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In individuals with an increased risk of stroke, screening including a consultation with a cardiologist, a blood test for increased lipids, ultrasound of the heart and the carotid arteries and a blood pressure evaluation can be useful in determining risk. Evaluation of these risk factors can result in a program of prevention.
Stroke screening looks one of the primary causes of stroke and vascular disease: accumulation of plaque in your carotid arteries. Because this condition often has no warning signs, early detection by cardiologists are key in prevention.
How often should I get a stroke screening?
Absolutely one of the best Doctors I’ve ever seen. First rate. Well trained, experienced and actually cares about his patients. He is absolutely one of the best in the nation. Works very hard and extends hours to accommodate your time constraint needs. The staff is professional, kind and treat you like an adult. ~ ZocDoc
According to the National Institutes of Health the major risk factors for stroke (reasons why you should be screened for a stroke) include:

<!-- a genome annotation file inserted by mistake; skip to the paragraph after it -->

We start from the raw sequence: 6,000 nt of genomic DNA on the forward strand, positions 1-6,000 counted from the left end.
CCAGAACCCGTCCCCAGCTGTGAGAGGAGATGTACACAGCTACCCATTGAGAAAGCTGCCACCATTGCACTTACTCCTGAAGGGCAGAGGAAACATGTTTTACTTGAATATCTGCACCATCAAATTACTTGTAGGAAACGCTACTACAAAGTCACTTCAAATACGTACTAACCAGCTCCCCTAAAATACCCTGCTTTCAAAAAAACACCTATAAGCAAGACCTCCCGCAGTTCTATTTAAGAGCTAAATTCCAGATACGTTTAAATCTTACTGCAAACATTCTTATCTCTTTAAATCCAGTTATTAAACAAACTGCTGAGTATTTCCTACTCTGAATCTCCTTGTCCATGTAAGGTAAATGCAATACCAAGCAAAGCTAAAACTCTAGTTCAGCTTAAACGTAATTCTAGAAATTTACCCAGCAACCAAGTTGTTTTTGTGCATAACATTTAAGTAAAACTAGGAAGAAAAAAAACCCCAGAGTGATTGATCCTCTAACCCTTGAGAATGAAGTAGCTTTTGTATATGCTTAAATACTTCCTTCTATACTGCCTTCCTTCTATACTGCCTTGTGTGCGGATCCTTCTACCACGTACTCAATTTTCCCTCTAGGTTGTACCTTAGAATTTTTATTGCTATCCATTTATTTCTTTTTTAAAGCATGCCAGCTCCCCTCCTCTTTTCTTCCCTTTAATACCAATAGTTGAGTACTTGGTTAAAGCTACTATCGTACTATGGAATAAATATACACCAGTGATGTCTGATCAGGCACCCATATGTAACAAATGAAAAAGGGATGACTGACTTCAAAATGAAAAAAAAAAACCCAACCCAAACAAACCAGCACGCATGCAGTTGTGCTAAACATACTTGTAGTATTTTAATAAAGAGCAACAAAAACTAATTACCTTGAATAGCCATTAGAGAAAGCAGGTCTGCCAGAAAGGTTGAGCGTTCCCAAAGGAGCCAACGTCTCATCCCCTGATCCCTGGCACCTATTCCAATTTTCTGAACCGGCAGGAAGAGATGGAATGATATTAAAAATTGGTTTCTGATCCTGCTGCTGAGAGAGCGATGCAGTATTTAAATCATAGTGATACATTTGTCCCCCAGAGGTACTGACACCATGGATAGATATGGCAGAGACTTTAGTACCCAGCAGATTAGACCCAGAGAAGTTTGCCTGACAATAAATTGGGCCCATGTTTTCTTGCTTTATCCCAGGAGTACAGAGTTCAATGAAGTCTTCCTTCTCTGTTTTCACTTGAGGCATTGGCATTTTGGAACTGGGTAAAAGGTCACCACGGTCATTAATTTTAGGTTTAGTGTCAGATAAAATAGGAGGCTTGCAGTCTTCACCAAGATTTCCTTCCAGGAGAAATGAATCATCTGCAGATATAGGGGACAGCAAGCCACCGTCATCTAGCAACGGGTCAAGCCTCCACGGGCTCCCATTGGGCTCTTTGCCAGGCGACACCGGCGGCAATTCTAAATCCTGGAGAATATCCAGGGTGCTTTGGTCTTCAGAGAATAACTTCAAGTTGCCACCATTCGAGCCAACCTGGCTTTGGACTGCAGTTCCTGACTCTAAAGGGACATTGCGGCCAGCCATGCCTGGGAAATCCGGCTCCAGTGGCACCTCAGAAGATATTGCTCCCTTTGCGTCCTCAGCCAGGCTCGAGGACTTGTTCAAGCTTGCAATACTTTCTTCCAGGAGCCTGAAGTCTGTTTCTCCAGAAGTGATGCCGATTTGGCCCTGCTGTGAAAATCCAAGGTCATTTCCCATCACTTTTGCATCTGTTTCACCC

Other risk factors for stroke, many of which of you can control, include:
Depending on the results of your stroke screening, the cardiologist may recommend additional testing, or treatment.
If you have any questions for the best in class NYC cardiologist or would like to schedule a consultation or appointment please feel free to contact Dr. Steven Reisman of the New York Cardiac Diagnostic Center and indicate which Manhattan office (Upper East Side, Cardiologists Midtown Manhattan, or Wall Street / Financial District) you would like to see the cardiologist for a cardiac consultation.
Dr. Steven Reisman is an internationally recognized cardiologist and heart specialist. He is a member of the American College of Cardiology, American Heart Association, and a founding member of the American Society of Nuclear Cardiology.
Dr. Reisman has presented original research findings for the early detection of "high risk" heart disease and severe coronary artery disease at the annual meetings of both the American College of Cardiology and the American Heart Association. Dr. Reisman was part of a group of doctors with the Food and Drug Administration who evaluated the dipyridamole thallium testing technique before the FDA approved it.
Dr. Steven Reisman's academic appointments include Assistant Professor of Medicine at the University of California and Assistant Professor at SUNY. Hospital appointments include the Director of Nuclear Cardiology at the Long Island College Hospital.